Background: Women with breast cancer (BC) represent a special population particularly exposed to cardiovascular disease (CVD) risk. However, cardiologic assessment in BC is mostly limited to detection of left ventricular dysfunction cardiotoxicity (LVD-CTX) due to anticancer treatments. Our aim was to comprehensively investigate CV profile and events in a contemporary BC cohort. Methods and Results: Records of BC patients referred for a Cardio-Oncologic evaluation before starting anticancer treatments, between 2016 and 2019, were retrospectively reviewed (n = 508). Information regarding prevalence and control of CV risk factors, and novel CVD diagnoses were extracted. Occurrence of LVD-CTX, CV events other than LVD-CTX and mortality was assessed. Mean age of study population was 64 ± 13 years; 287 patients were scheduled to receive anthracycline and 165 antiHER2 therapy. Overall, 53% of BC women had ≥2 CV risk factors, and 67% had at least one of arterial hypertension, dyslipidaemia or diabetes mellitus not adequately controlled. Eighteen (4%) patients were diagnosed a previously unknown CVD. Over a mean followup of 2.5 ± 1 years, 3% of BC patients developed LVD-CTX, 2% suffered from other CV events and 11% died. CV risk factors were not associated with LVD-CTX, except for family history of CAD. On the contrary, patients with other CV events exhibited a worse CV profile. Those who died more commonly experienced CV events other than LVD-CTX (p = 0.02). Conclusions: BC women show a suboptimal CV risk profile and are at risk of CV events not limited to LVD-CTX. A baseline Cardio-Oncologic evaluation was instrumental to implement CV prevention and to optimize CV therapies.

Diversity of Cardiologic Issues in a Contemporary Cohort of Women With Breast Cancer

Giacomo Tini;Pietro Ameri;Giulia Buzzatti;Matteo Sarocchi;Roberto Murialdo;Giulia Guglielmi;Eleonora Arboscello;Alberto Ballestrero;Lucia Del Mastro;Paolo Spallarossa;Italo Porto
2021

Abstract

Background: Women with breast cancer (BC) represent a special population particularly exposed to cardiovascular disease (CVD) risk. However, cardiologic assessment in BC is mostly limited to detection of left ventricular dysfunction cardiotoxicity (LVD-CTX) due to anticancer treatments. Our aim was to comprehensively investigate CV profile and events in a contemporary BC cohort. Methods and Results: Records of BC patients referred for a Cardio-Oncologic evaluation before starting anticancer treatments, between 2016 and 2019, were retrospectively reviewed (n = 508). Information regarding prevalence and control of CV risk factors, and novel CVD diagnoses were extracted. Occurrence of LVD-CTX, CV events other than LVD-CTX and mortality was assessed. Mean age of study population was 64 ± 13 years; 287 patients were scheduled to receive anthracycline and 165 antiHER2 therapy. Overall, 53% of BC women had ≥2 CV risk factors, and 67% had at least one of arterial hypertension, dyslipidaemia or diabetes mellitus not adequately controlled. Eighteen (4%) patients were diagnosed a previously unknown CVD. Over a mean followup of 2.5 ± 1 years, 3% of BC patients developed LVD-CTX, 2% suffered from other CV events and 11% died. CV risk factors were not associated with LVD-CTX, except for family history of CAD. On the contrary, patients with other CV events exhibited a worse CV profile. Those who died more commonly experienced CV events other than LVD-CTX (p = 0.02). Conclusions: BC women show a suboptimal CV risk profile and are at risk of CV events not limited to LVD-CTX. A baseline Cardio-Oncologic evaluation was instrumental to implement CV prevention and to optimize CV therapies.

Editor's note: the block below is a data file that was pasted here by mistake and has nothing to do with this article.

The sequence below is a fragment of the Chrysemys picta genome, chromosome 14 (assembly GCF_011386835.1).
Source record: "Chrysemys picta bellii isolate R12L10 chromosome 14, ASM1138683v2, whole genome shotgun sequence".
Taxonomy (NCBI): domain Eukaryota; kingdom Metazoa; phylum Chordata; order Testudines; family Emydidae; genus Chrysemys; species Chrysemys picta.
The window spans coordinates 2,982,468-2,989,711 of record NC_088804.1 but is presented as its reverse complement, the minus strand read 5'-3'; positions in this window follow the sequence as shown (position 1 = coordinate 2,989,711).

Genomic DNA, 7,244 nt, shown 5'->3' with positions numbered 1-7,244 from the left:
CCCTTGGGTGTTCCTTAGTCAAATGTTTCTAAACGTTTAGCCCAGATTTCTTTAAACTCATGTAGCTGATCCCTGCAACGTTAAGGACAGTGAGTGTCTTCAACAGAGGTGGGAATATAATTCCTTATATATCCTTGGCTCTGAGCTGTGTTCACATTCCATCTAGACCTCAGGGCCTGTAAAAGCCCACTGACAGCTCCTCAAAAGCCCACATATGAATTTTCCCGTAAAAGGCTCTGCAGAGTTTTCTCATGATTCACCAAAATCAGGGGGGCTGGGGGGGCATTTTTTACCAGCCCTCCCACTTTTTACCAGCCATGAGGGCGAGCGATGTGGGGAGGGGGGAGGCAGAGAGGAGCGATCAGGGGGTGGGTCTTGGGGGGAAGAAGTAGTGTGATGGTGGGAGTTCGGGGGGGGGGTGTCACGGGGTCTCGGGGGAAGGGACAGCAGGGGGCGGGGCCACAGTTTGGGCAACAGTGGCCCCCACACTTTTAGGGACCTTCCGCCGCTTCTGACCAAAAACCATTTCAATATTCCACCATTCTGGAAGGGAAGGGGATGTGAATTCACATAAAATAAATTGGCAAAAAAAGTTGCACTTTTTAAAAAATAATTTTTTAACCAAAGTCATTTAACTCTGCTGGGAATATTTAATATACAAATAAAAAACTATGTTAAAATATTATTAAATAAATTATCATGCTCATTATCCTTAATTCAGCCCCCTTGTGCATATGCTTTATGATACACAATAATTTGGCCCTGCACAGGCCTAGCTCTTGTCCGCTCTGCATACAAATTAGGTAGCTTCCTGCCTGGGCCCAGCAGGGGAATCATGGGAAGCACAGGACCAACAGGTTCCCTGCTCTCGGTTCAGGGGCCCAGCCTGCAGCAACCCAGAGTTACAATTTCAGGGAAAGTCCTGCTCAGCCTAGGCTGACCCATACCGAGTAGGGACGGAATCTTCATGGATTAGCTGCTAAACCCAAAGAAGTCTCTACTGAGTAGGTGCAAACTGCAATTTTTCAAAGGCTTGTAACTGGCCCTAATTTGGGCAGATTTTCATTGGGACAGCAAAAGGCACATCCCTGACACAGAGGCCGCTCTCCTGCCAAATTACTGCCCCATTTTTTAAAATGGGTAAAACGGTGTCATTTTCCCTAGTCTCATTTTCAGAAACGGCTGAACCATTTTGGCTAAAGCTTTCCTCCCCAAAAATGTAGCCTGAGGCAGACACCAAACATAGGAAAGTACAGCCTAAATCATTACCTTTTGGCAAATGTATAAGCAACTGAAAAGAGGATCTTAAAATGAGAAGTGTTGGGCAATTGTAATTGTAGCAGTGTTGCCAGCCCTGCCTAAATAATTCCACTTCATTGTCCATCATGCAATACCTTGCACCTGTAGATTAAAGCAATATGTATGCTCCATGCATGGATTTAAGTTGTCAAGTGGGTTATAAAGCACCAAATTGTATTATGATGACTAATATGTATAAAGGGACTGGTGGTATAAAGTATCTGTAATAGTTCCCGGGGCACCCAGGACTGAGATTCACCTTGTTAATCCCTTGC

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Utilizza questo identificativo per citare o creare un link a questo documento: http://hdl.handle.net/11567/1060398
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